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A black Crotophaga ani on a tree stump next to a pond
crotophaga ani
Crotophaga ani (Smooth-billed Ani)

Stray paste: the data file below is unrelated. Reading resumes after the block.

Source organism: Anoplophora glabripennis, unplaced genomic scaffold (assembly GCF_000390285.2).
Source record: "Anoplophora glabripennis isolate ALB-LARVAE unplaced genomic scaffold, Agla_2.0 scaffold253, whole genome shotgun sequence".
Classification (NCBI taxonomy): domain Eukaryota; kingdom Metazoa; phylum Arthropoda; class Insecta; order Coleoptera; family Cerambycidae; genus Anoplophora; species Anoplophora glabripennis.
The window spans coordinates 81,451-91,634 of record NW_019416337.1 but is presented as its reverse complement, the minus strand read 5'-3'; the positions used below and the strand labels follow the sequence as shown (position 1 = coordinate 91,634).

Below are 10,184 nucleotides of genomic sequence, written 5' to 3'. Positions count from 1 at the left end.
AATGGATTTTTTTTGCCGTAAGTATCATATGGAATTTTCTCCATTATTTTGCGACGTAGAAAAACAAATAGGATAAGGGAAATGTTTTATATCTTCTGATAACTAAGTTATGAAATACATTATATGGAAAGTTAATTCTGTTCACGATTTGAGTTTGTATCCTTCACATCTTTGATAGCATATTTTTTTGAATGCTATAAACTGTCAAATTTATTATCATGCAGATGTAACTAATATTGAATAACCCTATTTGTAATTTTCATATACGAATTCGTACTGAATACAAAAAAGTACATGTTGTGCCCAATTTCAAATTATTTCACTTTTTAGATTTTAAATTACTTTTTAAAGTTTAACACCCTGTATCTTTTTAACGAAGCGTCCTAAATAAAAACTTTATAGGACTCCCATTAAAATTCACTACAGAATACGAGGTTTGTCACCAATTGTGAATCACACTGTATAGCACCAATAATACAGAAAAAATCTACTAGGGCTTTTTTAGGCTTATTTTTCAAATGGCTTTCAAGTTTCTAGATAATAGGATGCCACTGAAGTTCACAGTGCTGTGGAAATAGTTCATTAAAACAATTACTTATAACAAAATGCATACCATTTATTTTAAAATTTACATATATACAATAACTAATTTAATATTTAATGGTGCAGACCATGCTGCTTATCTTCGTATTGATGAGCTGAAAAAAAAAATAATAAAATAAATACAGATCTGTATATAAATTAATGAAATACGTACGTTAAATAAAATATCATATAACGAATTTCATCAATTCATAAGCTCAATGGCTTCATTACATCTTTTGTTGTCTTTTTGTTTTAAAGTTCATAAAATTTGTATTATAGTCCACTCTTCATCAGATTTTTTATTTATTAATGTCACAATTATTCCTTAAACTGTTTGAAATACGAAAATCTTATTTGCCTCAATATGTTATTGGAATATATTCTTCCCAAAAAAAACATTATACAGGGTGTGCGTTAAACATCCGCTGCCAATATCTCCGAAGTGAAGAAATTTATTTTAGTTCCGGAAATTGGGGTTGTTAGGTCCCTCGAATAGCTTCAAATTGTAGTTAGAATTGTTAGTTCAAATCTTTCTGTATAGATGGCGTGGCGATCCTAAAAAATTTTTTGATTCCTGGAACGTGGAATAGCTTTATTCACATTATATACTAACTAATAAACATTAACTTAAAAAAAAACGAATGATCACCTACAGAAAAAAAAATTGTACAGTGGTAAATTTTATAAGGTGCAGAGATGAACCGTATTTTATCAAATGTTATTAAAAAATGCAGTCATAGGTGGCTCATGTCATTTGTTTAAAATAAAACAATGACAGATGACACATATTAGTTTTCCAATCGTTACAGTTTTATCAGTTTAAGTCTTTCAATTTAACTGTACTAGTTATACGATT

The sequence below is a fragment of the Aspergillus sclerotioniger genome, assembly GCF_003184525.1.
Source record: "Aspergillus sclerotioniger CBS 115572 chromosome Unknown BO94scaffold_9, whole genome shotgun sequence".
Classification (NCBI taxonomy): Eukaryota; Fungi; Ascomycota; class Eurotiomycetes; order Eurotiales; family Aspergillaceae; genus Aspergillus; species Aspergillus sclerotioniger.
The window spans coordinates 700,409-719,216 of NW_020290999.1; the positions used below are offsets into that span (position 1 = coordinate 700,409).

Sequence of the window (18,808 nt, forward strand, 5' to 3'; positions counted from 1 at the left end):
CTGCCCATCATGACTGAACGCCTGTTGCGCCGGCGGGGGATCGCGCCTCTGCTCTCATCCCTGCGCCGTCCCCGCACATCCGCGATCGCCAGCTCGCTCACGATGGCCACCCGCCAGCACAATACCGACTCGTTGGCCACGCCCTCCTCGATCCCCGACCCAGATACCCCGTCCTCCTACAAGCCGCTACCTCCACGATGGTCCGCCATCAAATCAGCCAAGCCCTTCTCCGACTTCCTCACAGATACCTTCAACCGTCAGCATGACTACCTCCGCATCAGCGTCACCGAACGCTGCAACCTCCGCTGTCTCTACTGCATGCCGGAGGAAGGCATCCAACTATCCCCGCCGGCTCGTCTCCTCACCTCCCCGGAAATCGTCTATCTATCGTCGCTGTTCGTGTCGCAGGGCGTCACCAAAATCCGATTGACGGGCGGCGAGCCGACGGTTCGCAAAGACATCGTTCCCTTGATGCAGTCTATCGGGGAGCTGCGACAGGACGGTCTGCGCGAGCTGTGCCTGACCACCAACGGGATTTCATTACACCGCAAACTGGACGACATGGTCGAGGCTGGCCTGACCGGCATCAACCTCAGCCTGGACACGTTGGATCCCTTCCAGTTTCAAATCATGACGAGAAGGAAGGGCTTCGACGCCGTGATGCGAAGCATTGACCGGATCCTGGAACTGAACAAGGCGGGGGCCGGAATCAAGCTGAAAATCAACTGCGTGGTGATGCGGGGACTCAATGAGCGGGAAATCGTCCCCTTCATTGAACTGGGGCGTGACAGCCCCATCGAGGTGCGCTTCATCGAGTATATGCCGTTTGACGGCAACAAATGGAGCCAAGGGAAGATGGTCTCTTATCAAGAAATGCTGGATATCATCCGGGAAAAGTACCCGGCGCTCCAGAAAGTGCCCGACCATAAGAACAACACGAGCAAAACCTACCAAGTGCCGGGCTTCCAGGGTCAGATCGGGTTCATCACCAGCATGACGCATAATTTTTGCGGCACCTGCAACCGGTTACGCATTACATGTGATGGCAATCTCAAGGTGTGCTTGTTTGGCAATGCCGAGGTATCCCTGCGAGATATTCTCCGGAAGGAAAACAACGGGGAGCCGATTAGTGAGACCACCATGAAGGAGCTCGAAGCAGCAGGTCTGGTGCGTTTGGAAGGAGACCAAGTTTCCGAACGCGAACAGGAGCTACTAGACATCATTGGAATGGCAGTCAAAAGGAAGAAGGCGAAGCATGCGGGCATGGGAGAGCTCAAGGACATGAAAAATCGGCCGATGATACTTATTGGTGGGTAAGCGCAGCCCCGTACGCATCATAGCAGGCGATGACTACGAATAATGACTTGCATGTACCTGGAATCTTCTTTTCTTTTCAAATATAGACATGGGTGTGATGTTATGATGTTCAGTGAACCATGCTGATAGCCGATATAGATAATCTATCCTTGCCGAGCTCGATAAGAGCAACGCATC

The Smooth-billed Ani, a mid-sized bird in the cuckoo family. It's a resident breeding species found across a diverse geographic range, including southern Florida, the Caribbean, parts of Central America, and regions extending to western Ecuador, Brazil, northern Argentina, and southern Chile. Adults are typically around 14 inches in length, with males weighing about 4.1 ounces and females slightly lighter at approximately 3.4 ounces. Their appearance is characterized by glossy black plumage, a long tail, a deep ridged black bill, and a brown iris. Although their flight is somewhat weak and wobbly, they are adept at running and primarily feed on the ground. The Smooth-billed Ani thrives in open, semi-open, and cultivated areas, benefitting from deforestation. This species is highly social and gregarious, often found in noisy groups. A notable aspect of their behavior is communal nesting, where several pairs collaborate to build a deep cup-shaped nest lined with leaves, usually positioned 6.6 to 19.7 feet high in a tree. Multiple females lay their chalky blue eggs in the shared nest, engaging cooperatively in incubation and feeding. A single nest can contain up to 29 eggs, though more than ten hatching is rare. The species can raise up to three broods per season, with chicks from earlier broods assisting in feeding more recent offspring​​. Their diet is diverse, including termites, large insects, other invertebrates, and occasionally small vertebrates like lizards and frogs, as well as eggs and hatchlings of other birds. They also consume fruit and occasionally remove ticks and other parasites from grazing animals​​. The Smooth-billed Ani is currently classified as 'Least Concern' on the IUCN Red List. Photographed in the Valley of Cauca, Colombia.

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